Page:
Monday, July 29, 2013

In The Garden of the Dreaming Mind

 Serena Carroll reviews The Dream and Its Amplification 

"Amplification of Dreams" is not a light book, but one rich in its variety of earnest expression. These fourteen authors assemble their wisdom and experience under one great umbrella. They reach down into their depths to bring personal insights about the mind's (or psyche's), dream capacity -- or you may say, the amplification thereof. Every chapter is different, rich and interesting and very different in each author's approach. It's a book to keep nearby, pick up and read over parts again, as I have been doing, and enjoying it more as I do so.

What stands out for me? To mention a few:
Isler's Alpine Dreams making their way into the regions centuries old fairy tales, Wikman's own near death experience embodied as a dream, Swift-Furlotti's dream wherein an actual snake ritual and initiation, or new birth, takes place. Snakes, which are probably the oldest recognized key dream image around, come up again in Singer's heart touching story.

Abramovitch's attitudes on Jewish dream work from early Talmudic times, is similar to the 6th century Ancient Greeks, in the Temple of Asclepius, where seekers sought the priests' counsel in the dream abaton or temple.

Shalit mentions the power of archetypal or dreams of the collective, like Jung’s rivers of blood dreams, 1913, just prior to of World War I. He dispenses a large amount of Jungian information here – his section is a perfect description of the Collective Unconscious. 

If you're a thinking type you may respond one way, a feeling type, then you'll have another reaction.

Gilda Franz writes with all her heart in 'Dreams and Sudden Death' and gives us some practical advice on how to delve into and amplify one's dream.

Dream work is not new, Jung just expanded upon it greatly for our present era and in doing so brought a whole new dimension to the science and art of psychology.

These fourteen scholars manage to bring all of their wisdom and experience under one tent. I wish I had had this book in psych grad school 18 years ago, so much would have been made clear, although one does not need to be an academic to appreciate its scope and depth.

This is the 2013 Portable Jung!

Serena Carroll is a trained therapist, astrologer and writer, with over 35 years of experience. Serena is on the board of the Sarah House, a hospice care home for low-income individuals including those suffering from HIV; and has also moderated hospice groups for individuals suffering from grief and loss. Serena has also served on the board of the Pacifica Center for Depth Psychology. She currently authors a blog on practical spirituality for Her website is

Product Details:
Paperback: 220 pages (Large Page Format 9.25" x 7.5")
Publisher: Fisher King Press; 1st edition (June 15, 2013)
Language: English
ISBN-10: 1-926715-89-6
ISBN-13: 978-1-926715-89-6
Also available as an eBook
Order from Amazon or Fisher King Press

Friday, July 19, 2013

The Complex - Messenger from the Gods

Joseph Camosy writes on Photography and the Complex:

A photograph is an image. An image that's "magical and powerful" is an image which has "charge" or generates "Affect." Put these two ideas together and you have the concept of the "charged image." This happens to be the very definition of a complex. Now as created images, photographs can be evocative of individual complexes (what Barthes called the "punctum") or of collective cultural complexes (what Barthes called the "studium").

I recommend you read The Complex: Path of Transformation from Archetype to Ego by Erel Shalit. If you do, you will see that the complexes are soul food - they are the way our psyche's can relate to and be nourished by the soul/archetypal/spiritual realms.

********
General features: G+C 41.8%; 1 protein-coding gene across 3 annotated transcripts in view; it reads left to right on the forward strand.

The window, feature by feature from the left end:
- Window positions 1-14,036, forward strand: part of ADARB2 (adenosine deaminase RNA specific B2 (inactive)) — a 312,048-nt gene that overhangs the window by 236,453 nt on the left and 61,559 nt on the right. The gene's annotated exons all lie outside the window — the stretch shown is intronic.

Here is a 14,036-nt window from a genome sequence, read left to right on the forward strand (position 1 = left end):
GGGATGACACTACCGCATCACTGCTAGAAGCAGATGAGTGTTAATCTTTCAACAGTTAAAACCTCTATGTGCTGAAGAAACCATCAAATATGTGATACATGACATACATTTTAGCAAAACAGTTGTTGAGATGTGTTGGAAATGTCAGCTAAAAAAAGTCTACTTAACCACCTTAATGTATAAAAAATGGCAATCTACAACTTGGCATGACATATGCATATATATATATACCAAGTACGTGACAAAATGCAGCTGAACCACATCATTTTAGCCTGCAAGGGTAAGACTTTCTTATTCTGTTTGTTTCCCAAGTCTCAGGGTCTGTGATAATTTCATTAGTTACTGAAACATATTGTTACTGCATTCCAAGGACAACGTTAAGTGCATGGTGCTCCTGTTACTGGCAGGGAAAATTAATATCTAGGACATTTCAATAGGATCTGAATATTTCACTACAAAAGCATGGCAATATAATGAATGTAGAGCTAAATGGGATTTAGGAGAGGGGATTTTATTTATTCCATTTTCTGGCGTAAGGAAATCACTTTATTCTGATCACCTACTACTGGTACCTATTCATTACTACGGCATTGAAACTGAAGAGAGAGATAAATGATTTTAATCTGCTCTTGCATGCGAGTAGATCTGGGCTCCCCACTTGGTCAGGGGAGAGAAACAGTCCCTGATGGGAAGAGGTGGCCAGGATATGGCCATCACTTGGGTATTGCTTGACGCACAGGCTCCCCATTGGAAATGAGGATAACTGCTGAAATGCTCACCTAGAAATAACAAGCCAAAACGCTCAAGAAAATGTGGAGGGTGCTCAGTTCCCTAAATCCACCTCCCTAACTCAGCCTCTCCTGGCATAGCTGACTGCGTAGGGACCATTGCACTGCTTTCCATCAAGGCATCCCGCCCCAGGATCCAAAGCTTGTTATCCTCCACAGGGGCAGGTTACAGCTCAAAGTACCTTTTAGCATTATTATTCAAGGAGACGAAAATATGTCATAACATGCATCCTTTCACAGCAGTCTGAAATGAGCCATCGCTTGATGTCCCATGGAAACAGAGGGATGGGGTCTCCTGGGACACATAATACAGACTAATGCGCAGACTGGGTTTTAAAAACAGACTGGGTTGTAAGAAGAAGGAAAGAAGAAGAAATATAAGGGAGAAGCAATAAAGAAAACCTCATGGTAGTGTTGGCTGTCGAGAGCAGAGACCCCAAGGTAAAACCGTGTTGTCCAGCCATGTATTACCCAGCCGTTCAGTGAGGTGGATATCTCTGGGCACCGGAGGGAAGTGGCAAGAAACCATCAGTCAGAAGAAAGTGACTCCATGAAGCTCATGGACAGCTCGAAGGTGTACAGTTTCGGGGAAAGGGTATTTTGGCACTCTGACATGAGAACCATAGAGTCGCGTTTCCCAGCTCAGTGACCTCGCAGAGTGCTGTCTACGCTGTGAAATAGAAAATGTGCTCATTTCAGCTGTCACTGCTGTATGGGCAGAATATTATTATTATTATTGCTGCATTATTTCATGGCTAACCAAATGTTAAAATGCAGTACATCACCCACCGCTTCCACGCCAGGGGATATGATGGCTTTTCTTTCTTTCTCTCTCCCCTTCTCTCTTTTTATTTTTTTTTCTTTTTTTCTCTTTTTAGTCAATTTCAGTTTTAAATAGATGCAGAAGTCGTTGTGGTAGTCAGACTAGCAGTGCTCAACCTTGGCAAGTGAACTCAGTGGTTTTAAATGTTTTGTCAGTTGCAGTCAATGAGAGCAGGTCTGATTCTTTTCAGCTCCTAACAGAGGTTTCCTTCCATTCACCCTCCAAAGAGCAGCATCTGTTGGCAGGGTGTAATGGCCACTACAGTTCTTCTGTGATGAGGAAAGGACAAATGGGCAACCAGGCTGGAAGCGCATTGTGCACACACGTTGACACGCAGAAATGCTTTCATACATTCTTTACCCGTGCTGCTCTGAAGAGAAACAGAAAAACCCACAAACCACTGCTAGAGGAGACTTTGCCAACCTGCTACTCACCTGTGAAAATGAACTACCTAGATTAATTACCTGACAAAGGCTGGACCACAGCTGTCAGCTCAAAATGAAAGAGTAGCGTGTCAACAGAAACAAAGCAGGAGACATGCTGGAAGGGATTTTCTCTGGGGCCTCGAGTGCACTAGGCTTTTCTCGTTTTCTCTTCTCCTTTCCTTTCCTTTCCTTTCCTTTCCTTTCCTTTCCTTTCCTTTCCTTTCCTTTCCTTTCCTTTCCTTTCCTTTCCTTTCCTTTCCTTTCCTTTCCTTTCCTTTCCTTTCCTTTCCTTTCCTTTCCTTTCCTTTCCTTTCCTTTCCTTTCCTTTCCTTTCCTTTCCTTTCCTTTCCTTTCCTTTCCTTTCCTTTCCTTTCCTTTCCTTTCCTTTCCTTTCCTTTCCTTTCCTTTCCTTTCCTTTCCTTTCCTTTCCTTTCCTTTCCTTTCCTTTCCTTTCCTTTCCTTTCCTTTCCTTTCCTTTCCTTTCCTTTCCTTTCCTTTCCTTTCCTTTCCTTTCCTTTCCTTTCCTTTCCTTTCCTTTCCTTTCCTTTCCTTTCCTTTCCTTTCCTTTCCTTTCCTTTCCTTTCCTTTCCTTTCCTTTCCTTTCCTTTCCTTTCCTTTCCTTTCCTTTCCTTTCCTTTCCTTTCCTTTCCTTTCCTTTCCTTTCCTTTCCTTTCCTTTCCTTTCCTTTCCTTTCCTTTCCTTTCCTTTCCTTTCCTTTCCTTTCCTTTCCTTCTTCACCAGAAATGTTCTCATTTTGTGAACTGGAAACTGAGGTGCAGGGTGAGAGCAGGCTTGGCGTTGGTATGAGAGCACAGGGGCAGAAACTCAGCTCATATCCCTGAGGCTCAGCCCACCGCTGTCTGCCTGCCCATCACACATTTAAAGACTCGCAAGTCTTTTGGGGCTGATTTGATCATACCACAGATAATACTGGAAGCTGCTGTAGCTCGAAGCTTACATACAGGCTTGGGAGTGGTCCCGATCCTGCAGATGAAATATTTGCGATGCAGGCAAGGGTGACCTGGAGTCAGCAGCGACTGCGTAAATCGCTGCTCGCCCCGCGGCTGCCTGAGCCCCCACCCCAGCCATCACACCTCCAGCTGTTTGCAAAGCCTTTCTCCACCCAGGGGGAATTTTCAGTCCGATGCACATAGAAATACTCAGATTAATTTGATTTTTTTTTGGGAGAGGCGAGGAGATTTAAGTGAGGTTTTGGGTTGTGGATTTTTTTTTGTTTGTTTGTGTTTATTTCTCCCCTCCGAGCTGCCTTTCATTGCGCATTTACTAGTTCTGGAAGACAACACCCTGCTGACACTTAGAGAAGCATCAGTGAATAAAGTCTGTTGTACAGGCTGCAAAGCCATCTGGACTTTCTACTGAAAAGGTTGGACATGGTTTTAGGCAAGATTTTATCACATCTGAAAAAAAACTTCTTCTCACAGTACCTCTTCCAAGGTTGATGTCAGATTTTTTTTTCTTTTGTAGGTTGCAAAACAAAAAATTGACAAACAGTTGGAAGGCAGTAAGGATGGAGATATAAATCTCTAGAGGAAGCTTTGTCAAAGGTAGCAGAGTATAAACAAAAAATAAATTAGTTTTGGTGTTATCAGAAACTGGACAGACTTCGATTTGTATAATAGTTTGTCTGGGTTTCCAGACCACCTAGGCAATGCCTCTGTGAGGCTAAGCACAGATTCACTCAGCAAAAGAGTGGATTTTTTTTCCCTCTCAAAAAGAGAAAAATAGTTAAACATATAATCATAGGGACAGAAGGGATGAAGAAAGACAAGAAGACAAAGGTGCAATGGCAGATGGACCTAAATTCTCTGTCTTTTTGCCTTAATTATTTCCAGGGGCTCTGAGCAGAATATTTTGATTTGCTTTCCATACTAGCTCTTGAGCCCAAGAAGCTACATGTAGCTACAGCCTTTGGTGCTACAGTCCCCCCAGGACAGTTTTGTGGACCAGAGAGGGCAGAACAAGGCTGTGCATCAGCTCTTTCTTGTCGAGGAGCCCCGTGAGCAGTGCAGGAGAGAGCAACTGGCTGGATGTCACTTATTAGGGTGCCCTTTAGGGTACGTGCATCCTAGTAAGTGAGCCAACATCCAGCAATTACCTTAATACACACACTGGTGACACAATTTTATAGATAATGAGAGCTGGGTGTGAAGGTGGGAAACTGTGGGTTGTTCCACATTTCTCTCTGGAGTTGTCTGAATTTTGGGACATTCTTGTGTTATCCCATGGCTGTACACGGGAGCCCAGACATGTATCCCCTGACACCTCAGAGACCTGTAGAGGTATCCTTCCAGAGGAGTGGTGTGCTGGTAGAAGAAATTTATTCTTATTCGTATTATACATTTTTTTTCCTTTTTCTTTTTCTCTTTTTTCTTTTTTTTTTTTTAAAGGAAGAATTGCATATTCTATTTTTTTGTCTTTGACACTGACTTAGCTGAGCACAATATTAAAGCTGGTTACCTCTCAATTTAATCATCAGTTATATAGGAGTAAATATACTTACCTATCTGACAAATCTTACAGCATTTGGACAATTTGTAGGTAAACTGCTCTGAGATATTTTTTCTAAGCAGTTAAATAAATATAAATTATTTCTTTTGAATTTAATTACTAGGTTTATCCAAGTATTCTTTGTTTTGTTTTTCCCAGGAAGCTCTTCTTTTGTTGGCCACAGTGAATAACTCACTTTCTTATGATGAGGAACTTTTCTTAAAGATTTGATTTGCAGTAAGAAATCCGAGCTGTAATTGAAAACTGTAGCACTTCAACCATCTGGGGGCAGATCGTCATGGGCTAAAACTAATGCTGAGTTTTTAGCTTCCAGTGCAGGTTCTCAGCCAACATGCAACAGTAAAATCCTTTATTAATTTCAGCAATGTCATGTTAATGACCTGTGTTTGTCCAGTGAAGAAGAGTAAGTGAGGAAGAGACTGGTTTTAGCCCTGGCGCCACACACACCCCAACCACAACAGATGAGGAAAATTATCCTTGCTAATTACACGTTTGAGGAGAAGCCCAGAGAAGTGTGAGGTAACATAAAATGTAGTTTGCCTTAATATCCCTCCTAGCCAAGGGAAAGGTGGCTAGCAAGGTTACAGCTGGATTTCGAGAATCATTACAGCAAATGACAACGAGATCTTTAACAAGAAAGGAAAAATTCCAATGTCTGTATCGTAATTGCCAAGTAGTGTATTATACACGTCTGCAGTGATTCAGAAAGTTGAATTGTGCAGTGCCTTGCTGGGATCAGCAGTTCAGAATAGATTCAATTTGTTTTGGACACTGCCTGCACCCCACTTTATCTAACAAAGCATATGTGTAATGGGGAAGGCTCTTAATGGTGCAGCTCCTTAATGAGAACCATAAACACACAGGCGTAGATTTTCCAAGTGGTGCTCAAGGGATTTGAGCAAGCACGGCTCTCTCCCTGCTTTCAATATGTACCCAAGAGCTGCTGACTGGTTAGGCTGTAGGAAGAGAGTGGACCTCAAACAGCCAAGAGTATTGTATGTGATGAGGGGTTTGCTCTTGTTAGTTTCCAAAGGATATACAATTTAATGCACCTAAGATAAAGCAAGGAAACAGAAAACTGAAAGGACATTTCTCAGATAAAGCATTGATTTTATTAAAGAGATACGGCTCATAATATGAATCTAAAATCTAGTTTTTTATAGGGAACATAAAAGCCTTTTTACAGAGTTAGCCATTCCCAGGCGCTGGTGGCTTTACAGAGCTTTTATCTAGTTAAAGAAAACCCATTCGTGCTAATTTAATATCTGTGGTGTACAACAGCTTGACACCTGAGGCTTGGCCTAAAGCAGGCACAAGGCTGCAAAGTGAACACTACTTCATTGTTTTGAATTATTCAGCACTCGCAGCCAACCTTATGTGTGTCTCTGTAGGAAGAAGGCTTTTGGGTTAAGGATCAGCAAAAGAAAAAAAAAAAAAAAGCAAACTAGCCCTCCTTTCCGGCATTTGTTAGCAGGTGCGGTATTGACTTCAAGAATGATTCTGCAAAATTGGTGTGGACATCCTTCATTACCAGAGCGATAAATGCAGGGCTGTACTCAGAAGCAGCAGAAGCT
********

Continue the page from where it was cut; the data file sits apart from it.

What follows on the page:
Here is a short excerpt from the book:

"...Jungian psychology postulates an objective psyche, or collective unconscious, made up of forms, molds and energies that serve as blueprints for common and universal human experiences. These are the archetypes which, Jung clarifies,"correspond in every way to the instincts, which are also determined in form only. The existence of the instincts can no more be proved than the existence of the archetypes, so long as they do not manifest themselves concretely." (pg 24)

As "possibilities of representation," the archetypes manifest only when some level of consciousness comes into play. Thus we find archetypal ideas and images in myths and fairytales, in religion and in literature. Archetypal motifs, for instance the stages of childhood and coming of age, unfold in a person's actual experience. These motifs exist prior to the individual child's development, and whatever unexpected realizations the encounter with old age might bring, there were those who came of age before oneself.

However, what for mankind is a small step might sometimes be a giant leap in one's life. The archetype does not determine one's life course, and the actual experience is not shaped by a predetermined mold. to this end, we need complexes, for they are the path and the vessel that give human shape and structure to archetypal patterns as they unfold in personal experience. The complexes provide the link between archetype and ego, enabling transformation of the archetypal into the personal. Just like dreams, which attain their garments from the complexes, writes Jung, "[Complexes] are not subject to our control but obey their own laws... In saying this, we assume that there are independent psychic complexes which elude our conscious control and come and go according to their own laws."

The complex is, thus, messenger of the gods, or the archetypes, rather than that of the ego, though the personal life is its object."

The iconic, magical, powerful photograph is in fact, a messenger from the gods.

"The Complex" is a masterpiece.

Joseph Camosy

Researcher, Integral Theory

Charged Images by Joseph Camosy

Erel Shalit Amazon Author Page